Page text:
Monday, 4 April 2011

review: Rose Sees Red

by Cecil Castellucci
Scholastic Press, 2010
young adult historical
book received from publisher (thank you!)


It's the 1980s, and the NYC neighbourhood Rose lives in is constantly surrounded by different agents from different countries, thanks to the USSR base right next door. Actually, right next door is a Russian family with a girl, Yrena, who does ballet, same as Rose. Only Rose is sure Yrena's much better than her--Rose is sure everyone's better than her. They meet for the first time when Yrena sneaks into Rose's bedroom, and together they head out into the heart of New York City. At parties, at Parliaments and at protests alike, Rose and Yrena discover how friendship bridges the chasms that war opens.
The cover:

I like the single red rose standing out against the vines and the NYC skyline, but I'm thinking they could've done that with the title, too -- maybe keep "Rose Sees" in navy blue or black, and then make "Red" red. As well, the skyline could've been a more distinct colour, like navy blue or even brown; a whole cover of gray is a little monotonous.

The book:

In the beginning, Rose is not a pleasant character. Her thoughts are black, in her own words, and she continually puts herself down when dancing. As well, it's clear through her memories that her former best friend, Daisy, was a b-word-that-rhymes-with-witch. Rose, however, seems oblivious to the fact. Thankfully, she redeems herself once actually out and about the night with Yrena and the triplets Callisto, Caitlin and Caleb. She has some deep thoughts concerning friendship, the wars and liberty, but it's really the other characters who shine: Yrena, Maurice (a fellow ballerina, but male) and Caleb, who develops to become Rose's love interest:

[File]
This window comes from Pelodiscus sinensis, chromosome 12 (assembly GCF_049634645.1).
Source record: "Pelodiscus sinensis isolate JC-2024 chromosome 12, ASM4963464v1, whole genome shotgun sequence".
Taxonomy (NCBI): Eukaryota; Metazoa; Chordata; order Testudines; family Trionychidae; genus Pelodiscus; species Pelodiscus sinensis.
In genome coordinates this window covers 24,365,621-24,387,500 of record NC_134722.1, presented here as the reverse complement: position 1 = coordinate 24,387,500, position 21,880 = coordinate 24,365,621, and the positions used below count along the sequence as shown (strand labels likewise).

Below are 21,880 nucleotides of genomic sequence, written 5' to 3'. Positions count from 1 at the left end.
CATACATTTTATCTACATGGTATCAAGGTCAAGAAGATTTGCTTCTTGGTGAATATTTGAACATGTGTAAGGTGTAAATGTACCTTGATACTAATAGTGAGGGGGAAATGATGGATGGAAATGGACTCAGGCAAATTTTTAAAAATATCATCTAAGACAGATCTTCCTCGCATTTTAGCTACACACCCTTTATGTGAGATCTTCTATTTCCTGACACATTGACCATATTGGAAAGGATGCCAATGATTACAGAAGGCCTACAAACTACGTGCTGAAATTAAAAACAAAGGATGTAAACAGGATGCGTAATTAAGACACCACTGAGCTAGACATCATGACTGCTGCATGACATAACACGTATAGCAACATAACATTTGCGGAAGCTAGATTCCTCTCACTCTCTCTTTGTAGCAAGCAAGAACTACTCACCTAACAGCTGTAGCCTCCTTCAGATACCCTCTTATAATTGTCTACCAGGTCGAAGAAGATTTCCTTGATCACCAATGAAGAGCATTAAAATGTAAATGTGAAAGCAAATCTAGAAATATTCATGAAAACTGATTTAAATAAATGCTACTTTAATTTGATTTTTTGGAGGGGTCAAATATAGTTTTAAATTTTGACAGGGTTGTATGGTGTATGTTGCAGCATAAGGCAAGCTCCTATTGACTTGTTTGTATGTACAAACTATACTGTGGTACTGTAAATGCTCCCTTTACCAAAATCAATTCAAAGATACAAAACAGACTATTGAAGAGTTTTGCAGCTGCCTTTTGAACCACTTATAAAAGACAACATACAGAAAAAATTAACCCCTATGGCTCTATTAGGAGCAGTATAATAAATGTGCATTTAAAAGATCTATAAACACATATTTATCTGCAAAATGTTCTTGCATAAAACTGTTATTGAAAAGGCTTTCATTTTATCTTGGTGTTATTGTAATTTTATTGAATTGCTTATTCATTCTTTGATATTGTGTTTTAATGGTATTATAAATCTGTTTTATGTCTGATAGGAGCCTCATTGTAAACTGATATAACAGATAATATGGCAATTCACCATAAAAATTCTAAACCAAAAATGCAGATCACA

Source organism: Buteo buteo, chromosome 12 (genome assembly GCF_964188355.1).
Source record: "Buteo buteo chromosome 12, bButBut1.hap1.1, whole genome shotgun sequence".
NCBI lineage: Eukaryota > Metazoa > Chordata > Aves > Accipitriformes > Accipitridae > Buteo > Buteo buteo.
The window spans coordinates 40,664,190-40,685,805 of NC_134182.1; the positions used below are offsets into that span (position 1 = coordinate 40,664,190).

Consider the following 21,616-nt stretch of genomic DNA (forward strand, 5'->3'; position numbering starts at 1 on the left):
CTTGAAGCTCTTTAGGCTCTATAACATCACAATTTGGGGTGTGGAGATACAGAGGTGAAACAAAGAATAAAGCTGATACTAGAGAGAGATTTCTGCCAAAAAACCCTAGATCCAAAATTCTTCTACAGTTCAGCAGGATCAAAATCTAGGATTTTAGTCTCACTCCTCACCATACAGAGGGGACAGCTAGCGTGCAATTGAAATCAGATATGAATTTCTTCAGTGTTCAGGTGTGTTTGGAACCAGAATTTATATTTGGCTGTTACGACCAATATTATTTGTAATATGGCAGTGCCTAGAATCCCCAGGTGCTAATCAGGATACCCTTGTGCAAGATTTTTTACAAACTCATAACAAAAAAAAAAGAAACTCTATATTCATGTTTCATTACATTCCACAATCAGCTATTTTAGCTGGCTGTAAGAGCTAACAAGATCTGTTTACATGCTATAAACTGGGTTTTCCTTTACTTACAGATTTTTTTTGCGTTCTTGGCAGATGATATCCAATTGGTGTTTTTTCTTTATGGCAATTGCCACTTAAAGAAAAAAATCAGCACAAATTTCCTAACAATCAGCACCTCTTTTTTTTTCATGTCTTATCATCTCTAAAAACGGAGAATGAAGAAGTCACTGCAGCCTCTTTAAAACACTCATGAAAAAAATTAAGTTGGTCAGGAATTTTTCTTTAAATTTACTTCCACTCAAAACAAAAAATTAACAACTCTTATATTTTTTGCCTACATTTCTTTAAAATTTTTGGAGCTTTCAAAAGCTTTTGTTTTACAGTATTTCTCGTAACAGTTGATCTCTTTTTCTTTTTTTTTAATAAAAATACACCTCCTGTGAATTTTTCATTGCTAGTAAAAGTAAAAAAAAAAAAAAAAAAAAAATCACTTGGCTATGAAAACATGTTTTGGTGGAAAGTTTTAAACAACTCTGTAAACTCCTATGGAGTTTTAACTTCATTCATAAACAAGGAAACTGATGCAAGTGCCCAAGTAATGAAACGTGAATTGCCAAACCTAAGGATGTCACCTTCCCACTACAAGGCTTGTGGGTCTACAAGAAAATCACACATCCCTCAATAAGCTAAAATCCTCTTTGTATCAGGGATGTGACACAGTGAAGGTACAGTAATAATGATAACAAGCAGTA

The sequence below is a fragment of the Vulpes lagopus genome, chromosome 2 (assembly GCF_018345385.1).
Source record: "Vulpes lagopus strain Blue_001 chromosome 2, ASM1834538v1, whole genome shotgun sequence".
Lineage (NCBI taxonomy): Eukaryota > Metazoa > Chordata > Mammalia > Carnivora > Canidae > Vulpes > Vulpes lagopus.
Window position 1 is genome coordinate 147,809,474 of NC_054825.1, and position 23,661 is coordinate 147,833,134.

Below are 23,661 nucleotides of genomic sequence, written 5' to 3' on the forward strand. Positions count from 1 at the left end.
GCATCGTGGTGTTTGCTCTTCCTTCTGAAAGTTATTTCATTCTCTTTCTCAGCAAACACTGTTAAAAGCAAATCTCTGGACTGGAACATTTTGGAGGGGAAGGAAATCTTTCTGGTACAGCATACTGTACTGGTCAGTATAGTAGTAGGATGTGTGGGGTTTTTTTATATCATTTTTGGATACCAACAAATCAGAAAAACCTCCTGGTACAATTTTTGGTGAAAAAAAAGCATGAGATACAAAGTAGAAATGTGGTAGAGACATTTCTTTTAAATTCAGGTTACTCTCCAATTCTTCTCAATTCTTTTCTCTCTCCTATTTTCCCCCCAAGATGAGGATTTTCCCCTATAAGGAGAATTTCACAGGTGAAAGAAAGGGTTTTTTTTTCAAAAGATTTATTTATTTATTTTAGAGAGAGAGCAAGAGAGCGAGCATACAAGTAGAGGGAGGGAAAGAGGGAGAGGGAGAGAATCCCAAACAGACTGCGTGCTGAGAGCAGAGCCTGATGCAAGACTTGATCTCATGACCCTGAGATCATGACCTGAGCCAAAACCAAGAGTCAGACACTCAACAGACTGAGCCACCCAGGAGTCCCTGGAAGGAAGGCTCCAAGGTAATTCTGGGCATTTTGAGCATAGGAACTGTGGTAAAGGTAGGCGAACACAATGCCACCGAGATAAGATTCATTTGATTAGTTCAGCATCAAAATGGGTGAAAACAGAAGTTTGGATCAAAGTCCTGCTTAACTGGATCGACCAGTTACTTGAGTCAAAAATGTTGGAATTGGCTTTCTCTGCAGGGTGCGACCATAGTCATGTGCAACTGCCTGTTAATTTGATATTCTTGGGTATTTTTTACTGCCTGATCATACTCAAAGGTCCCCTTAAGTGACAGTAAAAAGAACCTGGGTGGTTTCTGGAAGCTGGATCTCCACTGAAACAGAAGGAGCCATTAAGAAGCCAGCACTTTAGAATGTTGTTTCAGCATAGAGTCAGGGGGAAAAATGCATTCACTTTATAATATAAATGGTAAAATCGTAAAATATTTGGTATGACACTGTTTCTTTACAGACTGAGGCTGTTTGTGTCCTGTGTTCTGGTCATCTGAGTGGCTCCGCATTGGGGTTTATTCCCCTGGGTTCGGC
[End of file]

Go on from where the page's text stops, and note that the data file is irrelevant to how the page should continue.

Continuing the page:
[Yrena and Caleb are arguing over how Russians feel things, and Americans are all on the surface.]
"You can't see into my heart," Caleb said.
Caleb was looking at me with an intensity that made me buzz. He was wired up, and that thing I felt growing between us just kept buzzing louder. I wanted to take his hand. I wanted to just take it and hold it and tell him that I loved the way he argued.
The writing here (the use of Caleb twice in two sentences, Rose's use of "and"s and "just"s) reflect Cecil Castellucci's style, and it works very eloquently, especially so (in my opinion) in the above quoted paragraph. The themes of peace and war help the whole novel feel uplifting and hopeful; the teens each express wishes for harmony, but at times, Rose's interior monologue is too poetic. Dance as a motif develops her character and gives her the self-esteem lacking in the beginning. Her parents are introduced too briefly at the start to truly make an impact at the end, but the brother, Todd, is integrated neatly.

I thought Rose Sees Red would be a night of teens being teens, e.g. getting drunk, getting stoned, getting high... I'm glad it wasn't.

Rating: 3.5 out of 5